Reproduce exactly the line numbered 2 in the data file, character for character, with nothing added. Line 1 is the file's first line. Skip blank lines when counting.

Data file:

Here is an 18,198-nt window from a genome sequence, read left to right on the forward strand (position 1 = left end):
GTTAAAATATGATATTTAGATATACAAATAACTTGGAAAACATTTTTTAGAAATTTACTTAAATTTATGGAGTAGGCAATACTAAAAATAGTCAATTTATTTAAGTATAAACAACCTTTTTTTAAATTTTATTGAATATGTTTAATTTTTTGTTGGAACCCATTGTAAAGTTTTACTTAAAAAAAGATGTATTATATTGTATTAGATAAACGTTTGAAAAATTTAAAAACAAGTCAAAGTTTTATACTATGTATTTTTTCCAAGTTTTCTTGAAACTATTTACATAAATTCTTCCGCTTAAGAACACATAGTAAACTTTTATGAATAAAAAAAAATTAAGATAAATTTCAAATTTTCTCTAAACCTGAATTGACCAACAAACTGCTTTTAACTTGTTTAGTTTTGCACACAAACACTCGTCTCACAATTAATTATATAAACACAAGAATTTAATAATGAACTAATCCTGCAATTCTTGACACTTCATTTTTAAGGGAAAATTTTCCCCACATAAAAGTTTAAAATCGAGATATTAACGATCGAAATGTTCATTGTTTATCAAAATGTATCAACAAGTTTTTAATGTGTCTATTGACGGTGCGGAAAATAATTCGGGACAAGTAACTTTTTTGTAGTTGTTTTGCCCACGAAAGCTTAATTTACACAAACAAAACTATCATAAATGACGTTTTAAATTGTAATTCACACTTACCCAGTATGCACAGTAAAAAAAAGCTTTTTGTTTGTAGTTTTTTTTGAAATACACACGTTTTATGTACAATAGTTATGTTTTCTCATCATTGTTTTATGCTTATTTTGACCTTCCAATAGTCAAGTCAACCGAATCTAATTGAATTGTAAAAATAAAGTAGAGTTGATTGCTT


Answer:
GTTAAAATATGATATTTAGATATACAAATAACTTGGAAAACATTTTTTAGAAATTTACTTAAATTTATGGAGTAGGCAATACTAAAAATAGTCAATTTATTTAAGTATAAACAACCTTTTTTTAAATTTTATTGAATATGTTTAATTTTTTGTTGGAACCCATTGTAAAGTTTTACTTAAAAAAAGATGTATTATATTGTATTAGATAAACGTTTGAAAAATTTAAAAACAAGTCAAAGTTTTATACTATGTATTTTTTCCAAGTTTTCTTGAAACTATTTACATAAATTCTTCCGCTTAAGAACACATAGTAAACTTTTATGAATAAAAAAAAATTAAGATAAATTTCAAATTTTCTCTAAACCTGAATTGACCAACAAACTGCTTTTAACTTGTTTAGTTTTGCACACAAACACTCGTCTCACAATTAATTATATAAACACAAGAATTTAATAATGAACTAATCCTGCAATTCTTGACACTTCATTTTTAAGGGAAAATTTTCCCCACATAAAAGTTTAAAATCGAGATATTAACGATCGAAATGTTCATTGTTTATCAAAATGTATCAACAAGTTTTTAATGTGTCTATTGACGGTGCGGAAAATAATTCGGGACAAGTAACTTTTTTGTAGTTGTTTTGCCCACGAAAGCTTAATTTACACAAACAAAACTATCATAAATGACGTTTTAAATTGTAATTCACACTTACCCAGTATGCACAGTAAAAAAAAGCTTTTTGTTTGTAGTTTTTTTTGAAATACACACGTTTTATGTACAATAGTTATGTTTTCTCATCATTGTTTTATGCTTATTTTGACCTTCCAATAGTCAAGTCAACCGAATCTAATTGAATTGTAAAAATAAAGTAGAGTTGATTGCTT